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A Tale of Two Counties

For wine and food lovers, California's Napa Valley and Sonoma County offer distinctive experiences
Bruce Schoenfeld
From the Print Edition:
Sopranos, Mar/Apr 2007

(continued from page 1)

They'd married in 1982 and filled a 120-bottle wine storage unit. That gave way to a 5,000-bottle cellar hidden behind a bookcase. Cool-climate Pinots and Chardonnays spoke to the terroirist in both of them. They still recall the wording of the tiny classified ad that Joan spotted in Wine Spectator, Cigar Aficionado's sister publication, in 1989: "320-acre Sonoma Coast property. Vineyard potential."

They were readers, hikers, contemplators—not glamorous people. Yet Sonoma felt right. The couple bought the land in 1989, built a road and created infrastructure, then started making wine from purchased grapes in 1991. Their own vineyards came on line shortly thereafter. A 1996 Camp Meeting Ridge Pinot Noir was served at the White House to 44 heads of state. "I think there was a lot of, 'Hey, who are these people?' after that," Joan says.

A decade on, the wines are magnificent—and utterly site-specific. The Camp Meeting Ridge 2004 shows cherry and spice, not the raspberries and strawberries of Burgundy or the straight-on richness of the Russian River Valley. A 2003 from the Frances Thompson vineyard is elegant yet firm, with the promise of many years ahead.

The typical yield is less than two tons an acre, but they don't need many bottles of anything to make the winery pay. With help from Flowers, the Sonoma coast has become one of California's hottest appellations, in less time than it would have taken to harvest one crop of trees.

Williams Selyem: The Passing of the Torch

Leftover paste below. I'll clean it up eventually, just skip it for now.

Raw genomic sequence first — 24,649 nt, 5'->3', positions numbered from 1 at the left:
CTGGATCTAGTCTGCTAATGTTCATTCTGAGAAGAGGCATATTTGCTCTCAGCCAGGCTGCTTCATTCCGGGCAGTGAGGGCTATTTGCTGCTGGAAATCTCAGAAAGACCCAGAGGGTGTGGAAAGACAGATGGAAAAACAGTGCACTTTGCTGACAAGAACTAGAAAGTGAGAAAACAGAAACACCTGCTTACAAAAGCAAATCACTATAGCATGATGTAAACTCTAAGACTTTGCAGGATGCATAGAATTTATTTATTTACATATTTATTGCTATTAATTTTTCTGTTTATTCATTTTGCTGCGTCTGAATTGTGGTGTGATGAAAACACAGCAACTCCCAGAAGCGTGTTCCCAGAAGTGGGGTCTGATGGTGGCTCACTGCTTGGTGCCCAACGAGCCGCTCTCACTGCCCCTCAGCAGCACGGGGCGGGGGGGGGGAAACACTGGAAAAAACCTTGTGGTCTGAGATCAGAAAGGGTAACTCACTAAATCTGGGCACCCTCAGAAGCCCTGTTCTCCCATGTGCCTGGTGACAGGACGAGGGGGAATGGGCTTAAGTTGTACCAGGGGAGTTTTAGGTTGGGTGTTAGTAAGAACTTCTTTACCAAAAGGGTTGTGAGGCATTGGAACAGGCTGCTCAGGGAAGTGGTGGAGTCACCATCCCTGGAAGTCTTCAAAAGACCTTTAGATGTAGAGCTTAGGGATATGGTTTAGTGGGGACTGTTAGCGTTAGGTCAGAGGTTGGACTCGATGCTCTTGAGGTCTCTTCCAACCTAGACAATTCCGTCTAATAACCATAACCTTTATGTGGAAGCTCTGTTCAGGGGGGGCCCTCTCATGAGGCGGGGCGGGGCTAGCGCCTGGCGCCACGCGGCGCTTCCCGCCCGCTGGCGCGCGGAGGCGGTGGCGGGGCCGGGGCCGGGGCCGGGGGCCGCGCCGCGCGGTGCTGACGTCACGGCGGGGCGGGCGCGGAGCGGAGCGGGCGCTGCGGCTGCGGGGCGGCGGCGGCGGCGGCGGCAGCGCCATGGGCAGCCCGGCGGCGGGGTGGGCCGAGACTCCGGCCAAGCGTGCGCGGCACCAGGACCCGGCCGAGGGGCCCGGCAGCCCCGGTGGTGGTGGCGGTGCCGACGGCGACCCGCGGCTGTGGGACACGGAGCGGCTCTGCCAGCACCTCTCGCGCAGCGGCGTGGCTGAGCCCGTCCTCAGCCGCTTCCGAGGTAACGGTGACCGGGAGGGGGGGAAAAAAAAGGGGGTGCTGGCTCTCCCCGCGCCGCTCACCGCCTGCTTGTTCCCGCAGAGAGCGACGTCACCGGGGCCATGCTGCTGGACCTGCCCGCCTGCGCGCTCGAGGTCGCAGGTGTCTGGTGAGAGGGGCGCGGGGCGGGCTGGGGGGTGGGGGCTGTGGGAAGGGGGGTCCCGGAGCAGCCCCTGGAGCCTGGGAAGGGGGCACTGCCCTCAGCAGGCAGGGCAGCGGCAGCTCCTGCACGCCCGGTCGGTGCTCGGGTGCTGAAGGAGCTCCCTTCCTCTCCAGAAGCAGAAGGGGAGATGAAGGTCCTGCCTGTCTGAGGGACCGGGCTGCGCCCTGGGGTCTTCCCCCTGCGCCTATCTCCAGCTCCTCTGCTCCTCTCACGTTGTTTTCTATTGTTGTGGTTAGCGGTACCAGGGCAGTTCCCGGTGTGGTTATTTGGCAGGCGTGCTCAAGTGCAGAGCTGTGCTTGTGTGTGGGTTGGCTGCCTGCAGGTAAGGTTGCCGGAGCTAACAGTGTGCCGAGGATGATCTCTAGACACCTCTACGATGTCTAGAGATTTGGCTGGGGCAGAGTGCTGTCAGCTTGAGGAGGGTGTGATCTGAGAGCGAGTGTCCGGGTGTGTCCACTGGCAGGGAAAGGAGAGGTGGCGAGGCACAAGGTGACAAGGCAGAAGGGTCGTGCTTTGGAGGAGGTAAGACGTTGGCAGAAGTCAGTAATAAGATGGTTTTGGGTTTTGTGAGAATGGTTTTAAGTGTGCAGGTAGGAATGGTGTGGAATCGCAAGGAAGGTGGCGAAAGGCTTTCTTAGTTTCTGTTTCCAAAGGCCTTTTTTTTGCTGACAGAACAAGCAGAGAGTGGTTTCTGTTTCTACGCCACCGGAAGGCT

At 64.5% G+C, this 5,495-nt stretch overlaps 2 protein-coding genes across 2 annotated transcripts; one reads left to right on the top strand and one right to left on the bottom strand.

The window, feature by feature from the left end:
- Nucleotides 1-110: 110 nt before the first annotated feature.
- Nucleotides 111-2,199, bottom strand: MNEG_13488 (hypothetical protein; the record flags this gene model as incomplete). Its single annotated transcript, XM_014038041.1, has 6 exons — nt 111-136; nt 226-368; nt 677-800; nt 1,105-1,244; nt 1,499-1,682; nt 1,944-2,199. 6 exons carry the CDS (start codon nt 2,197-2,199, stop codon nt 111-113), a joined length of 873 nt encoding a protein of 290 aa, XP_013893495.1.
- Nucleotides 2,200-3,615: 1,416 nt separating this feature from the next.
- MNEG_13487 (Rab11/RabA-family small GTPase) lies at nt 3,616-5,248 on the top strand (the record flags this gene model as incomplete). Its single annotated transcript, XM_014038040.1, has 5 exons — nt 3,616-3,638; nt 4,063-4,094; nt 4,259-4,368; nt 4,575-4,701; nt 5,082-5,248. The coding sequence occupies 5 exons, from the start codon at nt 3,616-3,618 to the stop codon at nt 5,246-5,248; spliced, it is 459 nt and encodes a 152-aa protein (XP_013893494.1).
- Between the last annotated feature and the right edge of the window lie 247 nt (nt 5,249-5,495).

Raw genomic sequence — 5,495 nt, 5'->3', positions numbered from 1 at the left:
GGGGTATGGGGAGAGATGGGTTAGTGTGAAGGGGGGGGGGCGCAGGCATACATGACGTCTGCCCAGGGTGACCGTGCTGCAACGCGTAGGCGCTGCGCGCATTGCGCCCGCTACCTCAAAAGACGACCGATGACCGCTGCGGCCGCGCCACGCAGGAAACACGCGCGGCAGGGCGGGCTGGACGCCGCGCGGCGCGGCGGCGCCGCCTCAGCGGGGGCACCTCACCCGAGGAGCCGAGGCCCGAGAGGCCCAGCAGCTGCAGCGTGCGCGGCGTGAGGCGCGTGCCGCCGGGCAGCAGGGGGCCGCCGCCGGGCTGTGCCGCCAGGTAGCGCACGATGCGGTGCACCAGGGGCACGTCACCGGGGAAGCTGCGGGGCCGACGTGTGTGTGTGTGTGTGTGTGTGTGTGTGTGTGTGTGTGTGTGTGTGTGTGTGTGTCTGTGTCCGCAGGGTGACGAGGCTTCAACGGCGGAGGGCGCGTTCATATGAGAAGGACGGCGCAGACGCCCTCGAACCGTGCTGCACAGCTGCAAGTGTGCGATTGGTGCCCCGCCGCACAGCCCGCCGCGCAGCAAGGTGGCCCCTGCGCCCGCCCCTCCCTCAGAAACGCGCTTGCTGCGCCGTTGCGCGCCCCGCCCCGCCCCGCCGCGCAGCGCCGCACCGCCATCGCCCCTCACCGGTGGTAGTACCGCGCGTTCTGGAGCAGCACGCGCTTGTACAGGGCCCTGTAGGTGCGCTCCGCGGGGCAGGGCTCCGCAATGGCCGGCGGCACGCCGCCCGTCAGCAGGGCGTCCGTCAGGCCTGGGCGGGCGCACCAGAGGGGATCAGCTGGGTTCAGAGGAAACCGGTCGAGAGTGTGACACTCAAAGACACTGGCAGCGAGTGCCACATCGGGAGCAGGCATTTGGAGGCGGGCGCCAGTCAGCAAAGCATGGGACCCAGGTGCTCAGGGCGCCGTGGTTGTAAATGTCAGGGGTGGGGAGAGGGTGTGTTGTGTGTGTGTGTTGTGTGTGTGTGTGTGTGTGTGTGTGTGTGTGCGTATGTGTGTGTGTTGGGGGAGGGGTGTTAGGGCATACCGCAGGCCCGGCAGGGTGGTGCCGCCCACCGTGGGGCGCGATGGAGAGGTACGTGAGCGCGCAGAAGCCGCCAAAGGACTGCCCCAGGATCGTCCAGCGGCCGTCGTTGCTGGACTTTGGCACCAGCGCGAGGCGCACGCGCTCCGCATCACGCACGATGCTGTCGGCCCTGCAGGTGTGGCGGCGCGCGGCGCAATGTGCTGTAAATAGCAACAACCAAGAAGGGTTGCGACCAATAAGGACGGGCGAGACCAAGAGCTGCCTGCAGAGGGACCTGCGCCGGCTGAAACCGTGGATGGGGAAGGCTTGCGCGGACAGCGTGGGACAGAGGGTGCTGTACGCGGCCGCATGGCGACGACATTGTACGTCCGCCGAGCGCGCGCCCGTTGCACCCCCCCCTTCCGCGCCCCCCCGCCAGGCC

For years, Williams Selyem meant the artistic vision of Burt Williams. Self-taught, focused to the point of obsession, he started making his Russian River Valley Pinot Noir in a garage in 1981 and almost single-handedly created a paradigm of greatness for the appellation. His tempestuous pride was legendary. If you innocently spit out his wine during a tasting, the tasting was over.

In 1997, Williams and Ed Selyem sold out to enthusiasts John and Kathe Dyson. John had helped revamp Times Square for former New York Mayor Rudy Giuliani, and John's father, Charles, had pretty much invented the leveraged buyout, so the Dysons had plenty of money. By then, Williams was weary of the grind. He agreed to stay and consult. But he needed somebody to make the wine.

Bob Cabral, 44, has long hair and granny glasses. Raised in Modesto, he was 19 when he started buying Williams Selyem Pinots: customer No. 576 on the mailing list. He worked as a field representative for winemaker Fred Franzia, served as the assistant winemaker at DeLoach from 1987 to 1992, then moved on in succession to Kunde, Alderbrook and Hartford Court. An affable journeyman who could turn out serviceable wine from most any variety, he was hardly someone you'd pick to succeed Williams. But Williams did.

After a long, oblique tasting session that Cabral never realized was an interview, Williams asked if he'd meet the Dysons. Cabral couldn't believe it. "I remember thinking, 'Holy cow, I'd get to work with the greatest fruit in California,'" he says. He didn't exactly drive a hard bargain. All he desired beyond what they were proposing was a case of each wine for his own use, since he couldn't afford to buy them anymore.

Cabral has calibrated his vision to Williams's template. The resulting wines bridge the gap between what the best American Pinots tasted like a generation ago, and what they taste like now. Volume has gone from 8,000 cases in 1997 to 12,000 today, but the pinpoint intensity, rich texture and long finish of the wines have remained. Like the old Williams Selyems, the wines are manipulated as little as possible—and never filtered. "If I have to filter it," Cabral says, "I dump it down the drain instead."

He pours a 2001 from the Allen Vineyard in the Russian River Valley, a 2000 Hirsch Vineyard from the Sonoma Coast, then a 1999 from the Rochioli Vineyard redolent of plums and blackberries. All are different, but they share the common thread of bright, intense fruit. And they all taste unmistakably like Pinot Noir, which Williams insisted on.

Cabral is the first to say that he's no visionary. "Where Burt was a mile ahead, I'm only about 50 feet ahead," he says. But times have changed, and what's needed now isn't vision so much as standards and a steady hand. Cabral is adamant that the quality of Williams Selyem will not decline on his watch. And he'll let you spit when you taste his wines.